News Articles

Cooperation, CP Missions undergird Ariz. church’s work

CASA GRANDE, Ariz. (BP)–If a cord of three strands mentioned in the Bible is not easily broken, how much stronger might be a cord of five strands or 10 -– or the nation’s 16 million Southern Baptists?

The joining of strengths is one of the reasons Trinity Southern Baptist Church in Casa Grande, Ariz., participates in Cooperative Program (CP) Missions at a rate 5 percentage points higher than the average Southern Baptist congregation. Trinity currently gives 12 percent of its undesignated offerings to reach people in Arizona and around the world through CP Missions.

“Real Kingdom work is cooperative work because we’re not going to reach the masses without cooperating. It’s just an impossibility,” said Steve Ballew, Trinity’s pastor for more than seven years. “The more strands in the rope, the stronger the rope; the greater the work, the more you can lift.

“The Cooperative Program works,” Ballew continued, noting, “It gets more missionaries to the field effectively doing Kingdom work than any other method.”

Everything Trinity does, it does cooperatively, Ballew said. Initiatives in recent years include the launching of a new church; operating a crisis pregnancy center; and assisting a church planting movement missionary. About 400 people attend Trinity’s Sunday morning worship in one of two services linked by a joint Sunday School.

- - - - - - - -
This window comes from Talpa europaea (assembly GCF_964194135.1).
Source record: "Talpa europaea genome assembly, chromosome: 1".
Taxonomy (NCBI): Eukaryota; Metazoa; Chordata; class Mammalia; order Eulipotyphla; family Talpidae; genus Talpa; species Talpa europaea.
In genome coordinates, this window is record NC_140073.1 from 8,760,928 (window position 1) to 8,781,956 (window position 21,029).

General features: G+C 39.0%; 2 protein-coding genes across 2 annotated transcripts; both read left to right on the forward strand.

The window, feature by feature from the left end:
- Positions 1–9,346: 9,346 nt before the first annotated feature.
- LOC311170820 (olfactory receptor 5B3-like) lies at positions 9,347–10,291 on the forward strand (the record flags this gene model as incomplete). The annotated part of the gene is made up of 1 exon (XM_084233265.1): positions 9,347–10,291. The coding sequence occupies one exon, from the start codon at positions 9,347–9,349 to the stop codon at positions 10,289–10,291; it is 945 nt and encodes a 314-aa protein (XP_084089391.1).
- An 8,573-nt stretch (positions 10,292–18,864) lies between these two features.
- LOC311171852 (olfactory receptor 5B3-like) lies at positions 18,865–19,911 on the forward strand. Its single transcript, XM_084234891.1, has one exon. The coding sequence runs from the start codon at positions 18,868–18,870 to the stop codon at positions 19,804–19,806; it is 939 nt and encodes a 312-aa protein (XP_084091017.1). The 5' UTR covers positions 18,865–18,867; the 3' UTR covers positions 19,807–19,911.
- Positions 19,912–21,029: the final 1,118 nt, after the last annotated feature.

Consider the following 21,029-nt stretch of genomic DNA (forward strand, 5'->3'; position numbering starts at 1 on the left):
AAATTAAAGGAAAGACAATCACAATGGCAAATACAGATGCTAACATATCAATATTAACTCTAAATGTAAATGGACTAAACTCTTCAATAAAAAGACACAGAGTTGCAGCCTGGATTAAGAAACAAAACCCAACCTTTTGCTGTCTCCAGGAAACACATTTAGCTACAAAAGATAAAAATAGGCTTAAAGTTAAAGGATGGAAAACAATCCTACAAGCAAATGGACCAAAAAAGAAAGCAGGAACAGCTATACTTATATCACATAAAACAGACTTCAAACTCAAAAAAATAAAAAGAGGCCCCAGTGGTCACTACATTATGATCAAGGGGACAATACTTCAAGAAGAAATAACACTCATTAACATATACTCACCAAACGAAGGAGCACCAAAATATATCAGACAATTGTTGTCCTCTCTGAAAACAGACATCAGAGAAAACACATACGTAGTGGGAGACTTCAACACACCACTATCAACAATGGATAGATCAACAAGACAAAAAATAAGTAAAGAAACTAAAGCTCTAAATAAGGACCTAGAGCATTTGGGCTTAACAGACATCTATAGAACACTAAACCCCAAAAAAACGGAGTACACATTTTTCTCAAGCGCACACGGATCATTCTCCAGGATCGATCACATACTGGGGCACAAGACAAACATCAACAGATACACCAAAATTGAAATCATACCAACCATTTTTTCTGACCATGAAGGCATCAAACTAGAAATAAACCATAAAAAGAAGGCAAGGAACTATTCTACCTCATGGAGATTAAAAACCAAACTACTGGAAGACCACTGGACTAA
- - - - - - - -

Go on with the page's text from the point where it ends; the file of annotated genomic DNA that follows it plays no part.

A strong missions-sending church is one that starts with a strong Sunday School, the pastor said. FAITH evangelism training is Trinity’s main growth catalyst. The church is in its 13th semester of the widely used outreach program.

“The best thing about our church is that we have 55 to 60 folks every Monday night out sharing their faith,” Ballew said. “It changes people when they do that. It causes them to recognize a greater purpose in life.”

Casa Grande is an overgrown cotton-growing town in the high desert about an hour south of Phoenix, but separated from the metropolitan area by the Gila River (Pima) Indian Reservation. About 30,000 people live in Casa Grande right now, but the county’s population is the fastest-growing in the state, and Southern Baptists are way behind in starting new churches, the pastor said.

That’s why Trinity, in partnership with the Gila River Baptist Association and the Arizona Southern Baptist Convention, helped start San Tan Heights Church last April in a growth corridor of Pinal County. Trinity also is working with the association and state convention in helping Desert Sky Baptist Church in Casa Grande, which had reverted to mission status.

Trinity also provides the only pro-life, unexpected pregnancy counseling service in Pinal County; clients include more than 300 women so far this year. Services in addition to counseling include assistance for those who choose adoption and parenting classes for those who choose to keep their babies. Diapers, clothing, furniture and other baby-related items also are provided as part of the parenting ministry.

The Arizona Baptist Children’s Services partners with Trinity in the pregnancy counseling center and in a counseling ministry to families that also is sponsored by the church.

Another outreach –- supporting a church planting movement missionary in the region –- is a partnership involving Trinity and Desert Sky churches, the association and convention and the North American Mission Board.